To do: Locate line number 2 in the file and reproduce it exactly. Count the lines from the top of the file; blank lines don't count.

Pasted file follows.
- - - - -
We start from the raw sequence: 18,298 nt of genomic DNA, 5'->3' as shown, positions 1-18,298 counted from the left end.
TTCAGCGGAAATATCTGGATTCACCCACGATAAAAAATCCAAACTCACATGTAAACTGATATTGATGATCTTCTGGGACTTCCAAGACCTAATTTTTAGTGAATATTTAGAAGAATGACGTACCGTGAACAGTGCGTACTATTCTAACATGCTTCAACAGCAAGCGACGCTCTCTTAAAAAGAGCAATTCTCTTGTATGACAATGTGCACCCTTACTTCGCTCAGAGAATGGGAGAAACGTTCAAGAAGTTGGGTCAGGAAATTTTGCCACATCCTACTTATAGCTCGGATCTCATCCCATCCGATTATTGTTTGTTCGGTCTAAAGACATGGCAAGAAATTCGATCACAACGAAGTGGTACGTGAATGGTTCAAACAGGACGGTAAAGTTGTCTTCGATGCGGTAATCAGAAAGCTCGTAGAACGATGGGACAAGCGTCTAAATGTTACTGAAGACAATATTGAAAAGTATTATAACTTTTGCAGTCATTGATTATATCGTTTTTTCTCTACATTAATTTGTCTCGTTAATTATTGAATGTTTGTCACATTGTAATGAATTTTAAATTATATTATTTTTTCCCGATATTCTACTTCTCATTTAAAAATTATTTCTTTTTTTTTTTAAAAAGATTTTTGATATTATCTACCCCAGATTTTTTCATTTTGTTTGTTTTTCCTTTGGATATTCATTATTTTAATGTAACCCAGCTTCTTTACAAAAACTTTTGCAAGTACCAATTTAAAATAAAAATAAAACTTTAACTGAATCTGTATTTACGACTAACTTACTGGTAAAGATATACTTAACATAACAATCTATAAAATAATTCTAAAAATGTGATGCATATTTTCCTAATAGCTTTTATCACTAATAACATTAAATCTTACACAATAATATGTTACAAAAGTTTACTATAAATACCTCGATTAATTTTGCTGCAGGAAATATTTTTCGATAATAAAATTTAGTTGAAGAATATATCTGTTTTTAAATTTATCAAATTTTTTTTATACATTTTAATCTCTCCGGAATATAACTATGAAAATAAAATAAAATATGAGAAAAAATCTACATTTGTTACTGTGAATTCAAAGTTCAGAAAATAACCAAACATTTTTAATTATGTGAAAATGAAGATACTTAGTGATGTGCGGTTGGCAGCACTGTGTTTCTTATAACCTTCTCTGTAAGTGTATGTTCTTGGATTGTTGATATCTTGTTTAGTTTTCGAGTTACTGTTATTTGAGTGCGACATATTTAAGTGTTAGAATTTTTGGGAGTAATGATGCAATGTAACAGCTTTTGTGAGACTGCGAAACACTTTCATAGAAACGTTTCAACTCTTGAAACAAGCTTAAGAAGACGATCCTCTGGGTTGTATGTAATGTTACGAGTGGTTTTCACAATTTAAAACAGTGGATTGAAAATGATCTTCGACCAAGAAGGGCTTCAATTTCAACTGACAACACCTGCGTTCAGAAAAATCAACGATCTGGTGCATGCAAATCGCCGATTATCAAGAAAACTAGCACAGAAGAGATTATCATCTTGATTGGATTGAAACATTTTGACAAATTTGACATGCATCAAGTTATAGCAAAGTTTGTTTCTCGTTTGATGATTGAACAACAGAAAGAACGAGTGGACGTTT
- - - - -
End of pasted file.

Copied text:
TTCAGCGGAAATATCTGGATTCACCCACGATAAAAAATCCAAACTCACATGTAAACTGATATTGATGATCTTCTGGGACTTCCAAGACCTAATTTTTAGTGAATATTTAGAAGAATGACGTACCGTGAACAGTGCGTACTATTCTAACATGCTTCAACAGCAAGCGACGCTCTCTTAAAAAGAGCAATTCTCTTGTATGACAATGTGCACCCTTACTTCGCTCAGAGAATGGGAGAAACGTTCAAGAAGTTGGGTCAGGAAATTTTGCCACATCCTACTTATAGCTCGGATCTCATCCCATCCGATTATTGTTTGTTCGGTCTAAAGACATGGCAAGAAATTCGATCACAACGAAGTGGTACGTGAATGGTTCAAACAGGACGGTAAAGTTGTCTTCGATGCGGTAATCAGAAAGCTCGTAGAACGATGGGACAAGCGTCTAAATGTTACTGAAGACAATATTGAAAAGTATTATAACTTTTGCAGTCATTGATTATATCGTTTTTTCTCTACATTAATTTGTCTCGTTAATTATTGAATGTTTGTCACATTGTAATGAATTTTAAATTATATTATTTTTTCCCGATATTCTACTTCTCATTTAAAAATTATTTCTTTTTTTTTTTAAAAAGATTTTTGATATTATCTACCCCAGATTTTTTCATTTTGTTTGTTTTTCCTTTGGATATTCATTATTTTAATGTAACCCAGCTTCTTTACAAAAACTTTTGCAAGTACCAATTTAAAATAAAAATAAAACTTTAACTGAATCTGTATTTACGACTAACTTACTGGTAAAGATATACTTAACATAACAATCTATAAAATAATTCTAAAAATGTGATGCATATTTTCCTAATAGCTTTTATCACTAATAACATTAAATCTTACACAATAATATGTTACAAAAGTTTACTATAAATACCTCGATTAATTTTGCTGCAGGAAATATTTTTCGATAATAAAATTTAGTTGAAGAATATATCTGTTTTTAAATTTATCAAATTTTTTTTATACATTTTAATCTCTCCGGAATATAACTATGAAAATAAAATAAAATATGAGAAAAAATCTACATTTGTTACTGTGAATTCAAAGTTCAGAAAATAACCAAACATTTTTAATTATGTGAAAATGAAGATACTTAGTGATGTGCGGTTGGCAGCACTGTGTTTCTTATAACCTTCTCTGTAAGTGTATGTTCTTGGATTGTTGATATCTTGTTTAGTTTTCGAGTTACTGTTATTTGAGTGCGACATATTTAAGTGTTAGAATTTTTGGGAGTAATGATGCAATGTAACAGCTTTTGTGAGACTGCGAAACACTTTCATAGAAACGTTTCAACTCTTGAAACAAGCTTAAGAAGACGATCCTCTGGGTTGTATGTAATGTTACGAGTGGTTTTCACAATTTAAAACAGTGGATTGAAAATGATCTTCGACCAAGAAGGGCTTCAATTTCAACTGACAACACCTGCGTTCAGAAAAATCAACGATCTGGTGCATGCAAATCGCCGATTATCAAGAAAACTAGCACAGAAGAGATTATCATCTTGATTGGATTGAAACATTTTGACAAATTTGACATGCATCAAGTTATAGCAAAGTTTGTTTCTCGTTTGATGATTGAACAACAGAAAGAACGAGTGGACGTTT